Bayon

Bayon is a temple at the center of the walled city of Angkor Thom in the Angkor Archaeological Park near Siem Reap, Cambodia. The temple was built sometime in the late 12th century or early 13th century by King Jayawarman VII, who also built the capital city of Angkor Thom as well as some other temples like Ta Prohm, Preah Khan, and Banteay Kdei. The temple is known for its 216 stone faces that adorned 54 towers, and a couple of elaborate bas-relief galleries depicting mythological, historical, and day-to-day scenes from that era. Since it’s one of the last temples built in Angkor, it was also the only temple built primarily as a Buddhist shrine, as compared to most other Angkor temples that started as Hindu temples but then converted into Buddhist temples.

We visited Bayon after we’re done visiting the Elephant Terrace inside Angkor Thom. As we’re entering the temple, we immediately saw the stone faces. Our guide Vanna explained how it’s still debated among historians about whose face that was depicted on these towers. It could be the face of Buddha, but some said it could also be the face of King Jayawarman VII, or it could be both as in the tradition in the Khmer Empire some kings considered themselves as devaraja (god-king). Vanna also noted something interesting in terms of the numbers. There are 216 stone faces on 54 towers, and Angkor Thom is 3 km x 3 km (9 km2 in area). Notice that the digit in the numbers (2+1+6 = 5+4 = 9) all add up to 9. Not quite sure what the significance of the numbers, but it’s pretty neat to see how symmetrical and precise the measurements are.

The other interesting thing to note was the bas-relief galleries that we saw at Bayon. It clearly depicted the life in Angkor at that era, and also commemorating events that happened that represented the high points of the Khmer Empire (e.g., scenes showing the defeat of the Chams by the Khmers).

The photo below was taken as we climbed up the stairs of the temple. It was one of the 54 towers with the four faces on. Along with the towers of Angkor Wat and the forest-consumed Ta Prohm, Bayon is among the most recognizable sights in the Angkor Archaeological Park especially due to these stone faces on its towers.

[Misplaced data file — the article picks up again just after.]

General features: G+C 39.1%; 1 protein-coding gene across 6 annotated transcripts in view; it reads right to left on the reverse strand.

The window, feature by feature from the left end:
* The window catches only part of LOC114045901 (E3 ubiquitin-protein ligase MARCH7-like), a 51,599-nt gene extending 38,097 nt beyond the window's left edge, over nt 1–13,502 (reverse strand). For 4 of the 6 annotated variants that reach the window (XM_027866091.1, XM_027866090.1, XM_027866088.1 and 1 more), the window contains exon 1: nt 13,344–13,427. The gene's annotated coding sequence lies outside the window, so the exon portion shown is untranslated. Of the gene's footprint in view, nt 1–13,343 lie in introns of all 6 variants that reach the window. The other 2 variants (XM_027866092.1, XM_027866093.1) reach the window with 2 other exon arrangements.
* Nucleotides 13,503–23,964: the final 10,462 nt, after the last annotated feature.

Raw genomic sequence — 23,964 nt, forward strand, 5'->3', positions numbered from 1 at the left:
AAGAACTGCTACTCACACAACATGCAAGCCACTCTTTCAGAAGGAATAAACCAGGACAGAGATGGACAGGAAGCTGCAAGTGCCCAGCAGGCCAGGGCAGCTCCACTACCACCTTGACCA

Bayon

Angkor Thom

Angkor Thom is a walled city complex in the Angkor Archaeological Park north of Siem Reap, Cambodia. The city was built by King Jayawarman VII in the 12th century, and the city was the capital of the Khmer Empire for several hundred years until it was abandoned sometime before year 1609. It is believed to have sustained a population of 80,000 – 150,000 people. The complex is about 9 km2, shaped in a square (3 km x 3 km), with five gates (one in the north, west, and south sides, and two in the east side). The surrounding wall is about 8 m high and flanked by a moat. Inside the complex, today visitors can find ruins of several temples and the royal palace and terrace. At the center of the city is the temple of Bayon, famous for its towers with their stone faces.

Our first encounter with Angkor Thom was during the drive from Angkor Wat to Banteay Srei. The modern highway actually goes through Angkor Thom. We entered through the South Gate, drove to the center past Bayon, and continued through one of the East Gates knows as the Victory Gate. We came back again and stopped at several parts of Angkor Thom on the way back after we visited Banteay Srei and Ta Prohm earlier in the day.

The photo below was taken as we drove throught the East Gate known as the Victory Lane. It was the entrance where the victorious Khmer army would march into the city after winning battles against their neighboring enemies (like the Chams). As we drove through the Victory Lane, I couldn’t help trying to imagine what it would like with thousands of people lining the entrance welcoming their victorious troops.

Victory Lane